UPB open Tuesday through Friday 1PM - 6PM, Saturday Noon - 5pm
2430 Bancroft Way
The store known for serving pure brain food has returned to our old digs for a few months to sell down inventory and bid fare thee well to our decades of in-store customers.
Days and hours subject to change.
Note: This site lists what's available for special order from Ingram Content Group. Visit our pages at Alibris or Biblio to survey in-store stock priced above $19.95. Discount applies only to in-store purchases.
“Here now, for the first time in a complete English translation, we have Camus’s three little volumes of essays, plus a selection of his critical comments on literature and his own place in it. As might be expected, the main interest of these writings is that they illuminate new facets of his usual subject matter.” —The New York Times Book Review
“A new single work for American readers that stands among the very finest.” —The Nation
About the Author
Albert Camus was born in Algeria in 1913 and published The Stranger—now one of the most widely read novels of this century—in 1942. Celebrated in intellectual circles, Camus was awarded the Nobel Prize for Literature in 1957. On January 4, 1960, he was killed in a car accident.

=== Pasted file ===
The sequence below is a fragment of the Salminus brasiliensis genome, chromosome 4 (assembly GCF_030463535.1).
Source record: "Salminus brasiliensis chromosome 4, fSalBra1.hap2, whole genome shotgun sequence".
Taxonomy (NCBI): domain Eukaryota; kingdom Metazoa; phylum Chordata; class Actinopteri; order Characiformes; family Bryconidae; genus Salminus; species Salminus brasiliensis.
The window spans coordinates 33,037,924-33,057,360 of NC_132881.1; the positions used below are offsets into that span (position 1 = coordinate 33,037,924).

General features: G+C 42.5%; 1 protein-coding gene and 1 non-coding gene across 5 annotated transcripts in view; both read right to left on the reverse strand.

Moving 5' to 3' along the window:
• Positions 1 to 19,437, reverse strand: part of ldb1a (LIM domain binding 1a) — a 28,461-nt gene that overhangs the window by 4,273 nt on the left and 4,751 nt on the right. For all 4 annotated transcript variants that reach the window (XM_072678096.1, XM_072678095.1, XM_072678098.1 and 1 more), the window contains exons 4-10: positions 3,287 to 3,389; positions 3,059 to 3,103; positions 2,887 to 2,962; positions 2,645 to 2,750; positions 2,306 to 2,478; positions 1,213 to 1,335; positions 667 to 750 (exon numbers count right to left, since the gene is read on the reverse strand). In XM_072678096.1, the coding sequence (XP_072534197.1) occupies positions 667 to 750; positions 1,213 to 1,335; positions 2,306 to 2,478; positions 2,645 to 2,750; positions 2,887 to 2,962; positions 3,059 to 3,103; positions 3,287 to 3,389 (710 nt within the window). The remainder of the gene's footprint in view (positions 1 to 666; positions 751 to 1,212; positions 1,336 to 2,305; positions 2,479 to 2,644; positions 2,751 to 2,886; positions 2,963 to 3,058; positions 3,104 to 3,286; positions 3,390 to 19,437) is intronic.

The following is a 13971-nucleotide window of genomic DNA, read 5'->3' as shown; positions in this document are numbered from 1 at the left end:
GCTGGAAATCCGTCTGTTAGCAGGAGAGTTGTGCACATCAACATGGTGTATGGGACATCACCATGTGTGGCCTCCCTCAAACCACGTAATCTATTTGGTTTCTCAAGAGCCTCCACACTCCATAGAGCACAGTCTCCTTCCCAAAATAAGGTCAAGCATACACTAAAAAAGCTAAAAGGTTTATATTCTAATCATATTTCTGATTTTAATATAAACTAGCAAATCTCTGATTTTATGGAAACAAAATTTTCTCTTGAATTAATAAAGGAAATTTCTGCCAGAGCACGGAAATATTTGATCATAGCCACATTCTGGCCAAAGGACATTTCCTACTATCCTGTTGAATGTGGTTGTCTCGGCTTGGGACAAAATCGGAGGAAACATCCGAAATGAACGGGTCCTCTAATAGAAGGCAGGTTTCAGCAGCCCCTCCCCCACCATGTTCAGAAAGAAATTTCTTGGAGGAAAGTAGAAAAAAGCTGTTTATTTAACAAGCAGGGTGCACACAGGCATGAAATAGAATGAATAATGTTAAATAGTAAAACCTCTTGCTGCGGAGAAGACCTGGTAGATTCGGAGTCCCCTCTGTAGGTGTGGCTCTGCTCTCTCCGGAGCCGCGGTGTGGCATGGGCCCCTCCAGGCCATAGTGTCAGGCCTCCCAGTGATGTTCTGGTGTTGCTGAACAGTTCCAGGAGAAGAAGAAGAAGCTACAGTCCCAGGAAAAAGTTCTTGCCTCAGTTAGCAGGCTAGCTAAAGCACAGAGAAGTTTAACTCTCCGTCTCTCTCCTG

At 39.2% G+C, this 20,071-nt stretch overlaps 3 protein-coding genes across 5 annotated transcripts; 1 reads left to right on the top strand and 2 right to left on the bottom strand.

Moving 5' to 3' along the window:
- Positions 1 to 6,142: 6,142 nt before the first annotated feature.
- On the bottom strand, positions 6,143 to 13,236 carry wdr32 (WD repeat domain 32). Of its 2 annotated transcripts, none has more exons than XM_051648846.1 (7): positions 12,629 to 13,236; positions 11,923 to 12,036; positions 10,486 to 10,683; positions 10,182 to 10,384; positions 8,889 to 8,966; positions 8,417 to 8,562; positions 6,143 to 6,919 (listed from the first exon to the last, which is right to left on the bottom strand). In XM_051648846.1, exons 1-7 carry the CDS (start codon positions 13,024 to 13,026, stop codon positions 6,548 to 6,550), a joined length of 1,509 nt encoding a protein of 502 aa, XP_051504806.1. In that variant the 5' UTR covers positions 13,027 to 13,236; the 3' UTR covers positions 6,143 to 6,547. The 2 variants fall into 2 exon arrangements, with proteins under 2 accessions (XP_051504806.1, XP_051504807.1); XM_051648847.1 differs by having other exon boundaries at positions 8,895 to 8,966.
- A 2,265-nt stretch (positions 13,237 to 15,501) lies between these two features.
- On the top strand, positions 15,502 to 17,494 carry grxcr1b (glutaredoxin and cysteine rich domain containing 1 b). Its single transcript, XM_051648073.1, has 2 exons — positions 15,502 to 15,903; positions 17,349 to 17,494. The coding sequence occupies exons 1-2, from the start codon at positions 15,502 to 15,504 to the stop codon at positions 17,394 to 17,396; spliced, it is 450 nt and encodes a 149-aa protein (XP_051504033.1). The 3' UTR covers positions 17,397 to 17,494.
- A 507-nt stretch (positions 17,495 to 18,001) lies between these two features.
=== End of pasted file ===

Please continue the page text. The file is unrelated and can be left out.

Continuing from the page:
"The literary output of Albert Camus was exceptionally concentrated and well organized, so that each part of it throws light on the other parts.... Here now, for the first time in a complete English translation, we have Camus' three little volumes of essays, plus a selection of his critical comments on literature and on his own place in it. As might be expected, the main interest of these writings is that they illuminate new facets of his usual subject matter." —The New York Times Book Review
"The work of Albert Camus began to achieve international recognition after World War II, and from then until his death in 1960 no author was a greater articulator of the general reevaluation of human action that took place in the best literature of this period... because those works are so intense, so occupied with the themes of a civilization, it is good to have small, sometimes rough pieces which show a great writer close to the stuff of experience he would later refine and set into parables for an age. For it was his ability to stay near the plain, uncelebrated habits of life that gave Camus' art its peculiar strength and his thought its hard humanity." —Book World
"Some of the pieces have been translated individually before, but several of the best have not, and the complete sequence forms what is in effect a new, single work for American readers that stands among his very finest." —The Nation